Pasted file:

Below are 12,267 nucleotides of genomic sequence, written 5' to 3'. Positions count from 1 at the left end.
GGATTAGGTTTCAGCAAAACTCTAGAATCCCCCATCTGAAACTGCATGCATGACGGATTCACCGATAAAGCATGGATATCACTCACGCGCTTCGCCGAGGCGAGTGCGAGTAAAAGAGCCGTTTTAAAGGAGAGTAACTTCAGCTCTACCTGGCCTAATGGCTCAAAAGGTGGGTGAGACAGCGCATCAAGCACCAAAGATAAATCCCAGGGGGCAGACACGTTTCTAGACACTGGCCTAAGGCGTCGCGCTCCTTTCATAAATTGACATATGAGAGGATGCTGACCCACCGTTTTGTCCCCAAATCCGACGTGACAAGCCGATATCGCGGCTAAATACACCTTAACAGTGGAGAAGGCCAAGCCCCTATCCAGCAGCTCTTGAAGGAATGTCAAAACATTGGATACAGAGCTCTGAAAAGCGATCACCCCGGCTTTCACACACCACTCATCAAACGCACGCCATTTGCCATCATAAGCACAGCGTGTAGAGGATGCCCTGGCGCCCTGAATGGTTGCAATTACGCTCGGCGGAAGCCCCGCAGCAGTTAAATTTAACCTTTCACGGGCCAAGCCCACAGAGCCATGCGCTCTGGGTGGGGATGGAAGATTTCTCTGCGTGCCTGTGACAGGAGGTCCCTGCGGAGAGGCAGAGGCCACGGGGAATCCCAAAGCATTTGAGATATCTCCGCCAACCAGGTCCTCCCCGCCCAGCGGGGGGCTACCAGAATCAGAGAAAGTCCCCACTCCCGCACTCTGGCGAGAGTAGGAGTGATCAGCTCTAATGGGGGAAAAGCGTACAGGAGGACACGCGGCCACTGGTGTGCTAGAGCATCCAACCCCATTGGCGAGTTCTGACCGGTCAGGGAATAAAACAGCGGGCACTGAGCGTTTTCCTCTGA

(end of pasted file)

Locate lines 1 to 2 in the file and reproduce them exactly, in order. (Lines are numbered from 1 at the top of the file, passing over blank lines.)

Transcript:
Below are 12,267 nucleotides of genomic sequence, written 5' to 3'. Positions count from 1 at the left end.
GGATTAGGTTTCAGCAAAACTCTAGAATCCCCCATCTGAAACTGCATGCATGACGGATTCACCGATAAAGCATGGATATCACTCACGCGCTTCGCCGAGGCGAGTGCGAGTAAAAGAGCCGTTTTAAAGGAGAGTAACTTCAGCTCTACCTGGCCTAATGGCTCAAAAGGTGGGTGAGACAGCGCATCAAGCACCAAAGATAAATCCCAGGGGGCAGACACGTTTCTAGACACTGGCCTAAGGCGTCGCGCTCCTTTCATAAATTGACATATGAGAGGATGCTGACCCACCGTTTTGTCCCCAAATCCGACGTGACAAGCCGATATCGCGGCTAAATACACCTTAACAGTGGAGAAGGCCAAGCCCCTATCCAGCAGCTCTTGAAGGAATGTCAAAACATTGGATACAGAGCTCTGAAAAGCGATCACCCCGGCTTTCACACACCACTCATCAAACGCACGCCATTTGCCATCATAAGCACAGCGTGTAGAGGATGCCCTGGCGCCCTGAATGGTTGCAATTACGCTCGGCGGAAGCCCCGCAGCAGTTAAATTTAACCTTTCACGGGCCAAGCCCACAGAGCCATGCGCTCTGGGTGGGGATGGAAGATTTCTCTGCGTGCCTGTGACAGGAGGTCCCTGCGGAGAGGCAGAGGCCACGGGGAATCCCAAAGCATTTGAGATATCTCCGCCAACCAGGTCCTCCCCGCCCAGCGGGGGGCTACCAGAATCAGAGAAAGTCCCCACTCCCGCACTCTGGCGAGAGTAGGAGTGATCAGCTCTAATGGGGGAAAAGCGTACAGGAGGACACGCGGCCACTGGTGTGCTAGAGCATCCAACCCCATTGGCGAGTTCTGACCGGTCAGGGAATAAAACAGCGGGCACTGAGCGTTTTCCTCTGA